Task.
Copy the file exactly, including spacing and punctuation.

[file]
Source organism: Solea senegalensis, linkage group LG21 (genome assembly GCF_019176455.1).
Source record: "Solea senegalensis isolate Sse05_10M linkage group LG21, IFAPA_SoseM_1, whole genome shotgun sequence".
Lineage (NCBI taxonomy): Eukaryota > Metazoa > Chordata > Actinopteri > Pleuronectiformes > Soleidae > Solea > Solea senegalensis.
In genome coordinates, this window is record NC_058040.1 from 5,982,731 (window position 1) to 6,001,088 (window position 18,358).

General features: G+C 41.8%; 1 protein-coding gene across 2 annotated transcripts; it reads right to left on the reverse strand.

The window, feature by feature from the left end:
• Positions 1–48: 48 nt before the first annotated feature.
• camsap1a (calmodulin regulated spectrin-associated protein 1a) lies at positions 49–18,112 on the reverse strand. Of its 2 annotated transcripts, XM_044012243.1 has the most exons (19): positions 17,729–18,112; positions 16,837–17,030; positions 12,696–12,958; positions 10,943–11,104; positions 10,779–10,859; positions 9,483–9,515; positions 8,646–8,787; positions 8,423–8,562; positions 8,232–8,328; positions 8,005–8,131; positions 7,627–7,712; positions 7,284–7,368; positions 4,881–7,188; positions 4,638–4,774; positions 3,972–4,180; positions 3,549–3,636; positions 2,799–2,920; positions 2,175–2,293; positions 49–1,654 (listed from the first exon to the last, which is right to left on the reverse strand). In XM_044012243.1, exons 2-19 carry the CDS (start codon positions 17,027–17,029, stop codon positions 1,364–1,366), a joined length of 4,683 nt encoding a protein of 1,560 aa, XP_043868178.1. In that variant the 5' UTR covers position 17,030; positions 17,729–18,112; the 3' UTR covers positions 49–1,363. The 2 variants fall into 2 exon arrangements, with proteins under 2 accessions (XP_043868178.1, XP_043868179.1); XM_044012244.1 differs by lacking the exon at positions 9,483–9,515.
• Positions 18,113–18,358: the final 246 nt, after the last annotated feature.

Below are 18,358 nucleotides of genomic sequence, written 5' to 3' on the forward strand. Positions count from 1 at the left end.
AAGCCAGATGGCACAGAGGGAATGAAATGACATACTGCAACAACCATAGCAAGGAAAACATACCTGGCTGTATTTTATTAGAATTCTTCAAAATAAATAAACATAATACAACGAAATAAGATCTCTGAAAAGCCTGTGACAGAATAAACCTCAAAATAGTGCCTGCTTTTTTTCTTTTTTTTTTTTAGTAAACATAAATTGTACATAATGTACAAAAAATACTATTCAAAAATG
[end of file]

Source organism: Solea senegalensis, linkage group LG21 (genome assembly GCF_019176455.1).
Source record: "Solea senegalensis isolate Sse05_10M linkage group LG21, IFAPA_SoseM_1, whole genome shotgun sequence".
Lineage (NCBI taxonomy): Eukaryota > Metazoa > Chordata > Actinopteri > Pleuronectiformes > Soleidae > Solea > Solea senegalensis.
In genome coordinates, this window is record NC_058040.1 from 5,982,731 (window position 1) to 6,001,088 (window position 18,358).

General features: G+C 41.8%; 1 protein-coding gene across 2 annotated transcripts; it reads right to left on the reverse strand.

The window, feature by feature from the left end:
• Positions 1–48: 48 nt before the first annotated feature.
• camsap1a (calmodulin regulated spectrin-associated protein 1a) lies at positions 49–18,112 on the reverse strand. Of its 2 annotated transcripts, XM_044012243.1 has the most exons (19): positions 17,729–18,112; positions 16,837–17,030; positions 12,696–12,958; positions 10,943–11,104; positions 10,779–10,859; positions 9,483–9,515; positions 8,646–8,787; positions 8,423–8,562; positions 8,232–8,328; positions 8,005–8,131; positions 7,627–7,712; positions 7,284–7,368; positions 4,881–7,188; positions 4,638–4,774; positions 3,972–4,180; positions 3,549–3,636; positions 2,799–2,920; positions 2,175–2,293; positions 49–1,654 (listed from the first exon to the last, which is right to left on the reverse strand). In XM_044012243.1, exons 2-19 carry the CDS (start codon positions 17,027–17,029, stop codon positions 1,364–1,366), a joined length of 4,683 nt encoding a protein of 1,560 aa, XP_043868178.1. In that variant the 5' UTR covers position 17,030; positions 17,729–18,112; the 3' UTR covers positions 49–1,363. The 2 variants fall into 2 exon arrangements, with proteins under 2 accessions (XP_043868178.1, XP_043868179.1); XM_044012244.1 differs by lacking the exon at positions 9,483–9,515.
• Positions 18,113–18,358: the final 246 nt, after the last annotated feature.

Below are 18,358 nucleotides of genomic sequence, written 5' to 3' on the forward strand. Positions count from 1 at the left end.
AAGCCAGATGGCACAGAGGGAATGAAATGACATACTGCAACAACCATAGCAAGGAAAACATACCTGGCTGTATTTTATTAGAATTCTTCAAAATAAATAAACATAATACAACGAAATAAGATCTCTGAAAAGCCTGTGACAGAATAAACCTCAAAATAGTGCCTGCTTTTTTTCTTTTTTTTTTTTAGTAAACATAAATTGTACATAATGTACAAAAAATACTATTCAAAAATG